Justice Stevens also discusses past decisions in Braden v. 30th Judicial Circuit Court of Ky. and Ahrens v. Clark. He argues that the Court's decision in Braden (which had to do with a prisoner in Alabama petitioning a district court in Kentucky for a writ of habeas corpus) "overruled the statutory predicate to Eisentrager's holding." This refers to the Braden Court's finding that contra Ahrens, "the prisoner's presence within the territorial jurisdiction of the district court is not 'an invariable prerequisite' to the exercise of district court jurisdiction under the federal habeas statute."

But as Justice Scalia made clear in his dissent, the Braden Court did not overrule Ahrens. Rather, it distinguished Ahrens. Here is the key passage from Braden:

". . . Here [in Braden], for example, the petitioner is confined in Alabama, but his dispute is with the Commonwealth of Kentucky, not the State of Alabama. Under these circumstances, it would serve no useful purpose to apply the Ahrens rule and require that the action be brought in Alabama."

Thus, while Braden was distinguished from Ahrens, it did not overrule "the statutory predicate" found in Ahrens. As such, Eisentrager was not overruled by the decision in Braden, a fact that should be especially clear given that the decision in Ahrens did not even reference Eisentrager -- as the dissent mentions.

In arguing that the United States exercises "complete jurisdiction and control" over Guantanamo Bay, where the Rasul petitioners are held, Justice Stevens relies on the language of a 1903 lease agreement, and a 1934 treaty that states that the United States "may continue to exercise such control permanently if it so chooses." But as Justice Scalia's dissent points out, that same lease agreement "explicitly recognized 'the continuance of the ultimate sovereignty of the Republic of Cuba over the [leased areas].'" There is no "complete jurisdiction and control" when in fact Cuba continues to exercise "ultimate sovereignty" over Guantanamo Bay. Justice Stevens also seized upon a statement made by Solicitor General Theodore Olson, who conceded that there would be habeas jurisdiction over an American citizen in Guantanamo Bay. But the power of the U.S. to exercise habeas jurisdiction over an American citizen abroad was put forth in Eisentrager, even while Eisentrager made clear that aliens abroad could not avail themselves of the right of habeas corpus.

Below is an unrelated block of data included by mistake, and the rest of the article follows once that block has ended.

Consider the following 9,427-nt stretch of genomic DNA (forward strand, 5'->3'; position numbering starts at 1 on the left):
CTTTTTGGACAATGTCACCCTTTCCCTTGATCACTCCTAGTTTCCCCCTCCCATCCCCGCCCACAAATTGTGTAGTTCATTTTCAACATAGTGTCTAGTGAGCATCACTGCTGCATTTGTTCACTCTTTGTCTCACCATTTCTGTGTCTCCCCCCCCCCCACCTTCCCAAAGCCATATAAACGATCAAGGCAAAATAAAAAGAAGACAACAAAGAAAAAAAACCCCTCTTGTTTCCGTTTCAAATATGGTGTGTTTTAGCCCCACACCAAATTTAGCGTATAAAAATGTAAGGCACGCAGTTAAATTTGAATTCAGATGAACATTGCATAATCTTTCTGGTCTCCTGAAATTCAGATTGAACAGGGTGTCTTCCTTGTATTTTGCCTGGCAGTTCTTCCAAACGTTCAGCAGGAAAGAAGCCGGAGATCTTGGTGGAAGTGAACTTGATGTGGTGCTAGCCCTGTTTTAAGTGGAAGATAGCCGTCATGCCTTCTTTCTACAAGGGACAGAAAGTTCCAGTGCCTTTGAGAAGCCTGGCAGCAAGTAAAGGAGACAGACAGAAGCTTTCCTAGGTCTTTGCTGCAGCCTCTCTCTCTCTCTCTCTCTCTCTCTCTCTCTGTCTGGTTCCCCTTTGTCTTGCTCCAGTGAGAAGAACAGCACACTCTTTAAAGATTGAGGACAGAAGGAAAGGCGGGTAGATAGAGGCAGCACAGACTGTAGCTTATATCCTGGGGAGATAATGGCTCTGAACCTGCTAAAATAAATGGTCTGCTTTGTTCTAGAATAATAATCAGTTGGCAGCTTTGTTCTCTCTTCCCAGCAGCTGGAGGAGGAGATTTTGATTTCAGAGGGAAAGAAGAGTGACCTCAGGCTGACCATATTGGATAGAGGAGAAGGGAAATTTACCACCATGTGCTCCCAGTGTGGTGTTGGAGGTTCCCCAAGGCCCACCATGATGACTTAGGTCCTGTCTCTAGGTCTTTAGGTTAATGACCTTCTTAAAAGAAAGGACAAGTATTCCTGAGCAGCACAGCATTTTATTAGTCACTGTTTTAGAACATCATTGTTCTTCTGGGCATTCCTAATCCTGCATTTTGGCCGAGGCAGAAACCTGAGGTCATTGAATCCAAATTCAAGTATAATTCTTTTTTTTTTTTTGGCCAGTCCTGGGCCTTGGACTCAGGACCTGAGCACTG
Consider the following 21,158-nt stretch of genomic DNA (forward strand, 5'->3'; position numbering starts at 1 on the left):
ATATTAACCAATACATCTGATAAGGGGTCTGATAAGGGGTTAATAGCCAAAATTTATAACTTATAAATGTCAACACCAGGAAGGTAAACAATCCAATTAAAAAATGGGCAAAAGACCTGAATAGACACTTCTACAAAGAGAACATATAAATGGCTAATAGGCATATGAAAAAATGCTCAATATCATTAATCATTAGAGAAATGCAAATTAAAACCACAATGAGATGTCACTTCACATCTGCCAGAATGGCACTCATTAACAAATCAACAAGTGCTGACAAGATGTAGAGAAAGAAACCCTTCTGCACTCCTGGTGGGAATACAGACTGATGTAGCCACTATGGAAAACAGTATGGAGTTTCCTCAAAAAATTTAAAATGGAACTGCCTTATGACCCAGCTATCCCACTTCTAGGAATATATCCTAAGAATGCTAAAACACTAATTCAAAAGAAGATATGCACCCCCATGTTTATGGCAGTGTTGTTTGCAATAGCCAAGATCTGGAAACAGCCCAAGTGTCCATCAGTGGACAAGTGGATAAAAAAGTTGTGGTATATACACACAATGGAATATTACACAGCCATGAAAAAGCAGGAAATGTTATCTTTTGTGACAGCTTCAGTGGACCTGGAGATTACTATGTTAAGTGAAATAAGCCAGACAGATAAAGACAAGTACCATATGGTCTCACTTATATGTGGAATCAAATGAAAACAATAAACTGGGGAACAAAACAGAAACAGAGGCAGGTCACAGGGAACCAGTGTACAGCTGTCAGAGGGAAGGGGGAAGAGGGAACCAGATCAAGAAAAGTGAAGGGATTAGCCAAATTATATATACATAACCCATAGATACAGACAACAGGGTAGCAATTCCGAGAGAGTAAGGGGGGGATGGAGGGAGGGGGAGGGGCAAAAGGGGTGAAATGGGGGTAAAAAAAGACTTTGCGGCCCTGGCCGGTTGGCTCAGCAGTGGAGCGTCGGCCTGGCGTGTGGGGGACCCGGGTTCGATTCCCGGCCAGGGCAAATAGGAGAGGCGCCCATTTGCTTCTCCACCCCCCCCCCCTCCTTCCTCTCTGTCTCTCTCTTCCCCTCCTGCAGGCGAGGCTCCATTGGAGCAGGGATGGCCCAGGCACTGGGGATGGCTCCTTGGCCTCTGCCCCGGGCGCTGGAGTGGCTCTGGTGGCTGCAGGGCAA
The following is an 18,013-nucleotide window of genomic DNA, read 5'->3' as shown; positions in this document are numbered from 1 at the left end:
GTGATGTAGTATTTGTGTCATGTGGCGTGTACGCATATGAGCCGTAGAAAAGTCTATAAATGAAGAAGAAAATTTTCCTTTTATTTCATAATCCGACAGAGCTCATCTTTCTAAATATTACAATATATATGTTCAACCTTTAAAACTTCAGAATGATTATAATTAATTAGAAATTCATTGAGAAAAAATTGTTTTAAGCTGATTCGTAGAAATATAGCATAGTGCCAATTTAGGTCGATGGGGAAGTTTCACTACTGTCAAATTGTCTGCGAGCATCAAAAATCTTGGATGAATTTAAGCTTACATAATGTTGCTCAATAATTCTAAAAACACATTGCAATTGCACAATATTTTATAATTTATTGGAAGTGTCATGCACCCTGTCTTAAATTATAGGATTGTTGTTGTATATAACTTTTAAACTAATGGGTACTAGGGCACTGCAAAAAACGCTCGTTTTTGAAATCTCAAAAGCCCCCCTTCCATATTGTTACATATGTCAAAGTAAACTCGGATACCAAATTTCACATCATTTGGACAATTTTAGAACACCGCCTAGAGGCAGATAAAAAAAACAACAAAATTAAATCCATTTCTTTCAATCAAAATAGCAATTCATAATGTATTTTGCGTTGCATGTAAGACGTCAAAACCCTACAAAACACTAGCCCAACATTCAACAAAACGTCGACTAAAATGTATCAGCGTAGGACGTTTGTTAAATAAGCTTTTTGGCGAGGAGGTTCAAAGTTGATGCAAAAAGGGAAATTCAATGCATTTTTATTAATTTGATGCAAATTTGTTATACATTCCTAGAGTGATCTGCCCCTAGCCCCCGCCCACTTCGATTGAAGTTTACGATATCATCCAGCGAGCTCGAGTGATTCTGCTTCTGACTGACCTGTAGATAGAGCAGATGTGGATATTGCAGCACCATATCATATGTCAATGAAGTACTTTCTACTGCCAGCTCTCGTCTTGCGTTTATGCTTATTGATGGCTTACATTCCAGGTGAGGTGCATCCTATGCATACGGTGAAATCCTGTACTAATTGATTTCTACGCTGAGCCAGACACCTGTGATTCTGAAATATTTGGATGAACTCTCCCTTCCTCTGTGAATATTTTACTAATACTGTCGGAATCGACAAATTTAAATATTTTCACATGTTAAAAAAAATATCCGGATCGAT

It is difficult to avoid the concern that per Rasul, future enemy combatant cases might involve claims that American courts have jurisdiction over prisoners held in Afghanistan and/or Iraq. If that happens, the exact policy concerns stated by the Eisentrager Court when it delivered its opinion will come to pass:

"To grant the . . . writ to these prisoners might mean that our army must transport them across the seas for hearing. This would require allocation of shipping space, guarding personnel, billeting and rations. It might also require transportation for whatever witnesses the prisoners desired to call as well as transportation for those necessary to defend legality of the sentence. . . . Such trials would hamper the war effort and bring aid and comfort to the enemy. . . . It would be difficult to devise more effective fettering of a field commander than to allow the very enemies he is ordered to reduce to submission to call him to account in his own civil courts and divert his efforts and attention from the military offensive abroad to the legal defensive at home. Nor is it unlikely that the result of such enemy litigiousness would be a conflict between judicial and military opinion highly comforting to enemies of the United States."

The Court in Rasul did not heed these concerns in writing its opinion. Its failure to do so represents both a shoddy reading and application of precedent, and an ill omen for the continuation of the war on terror.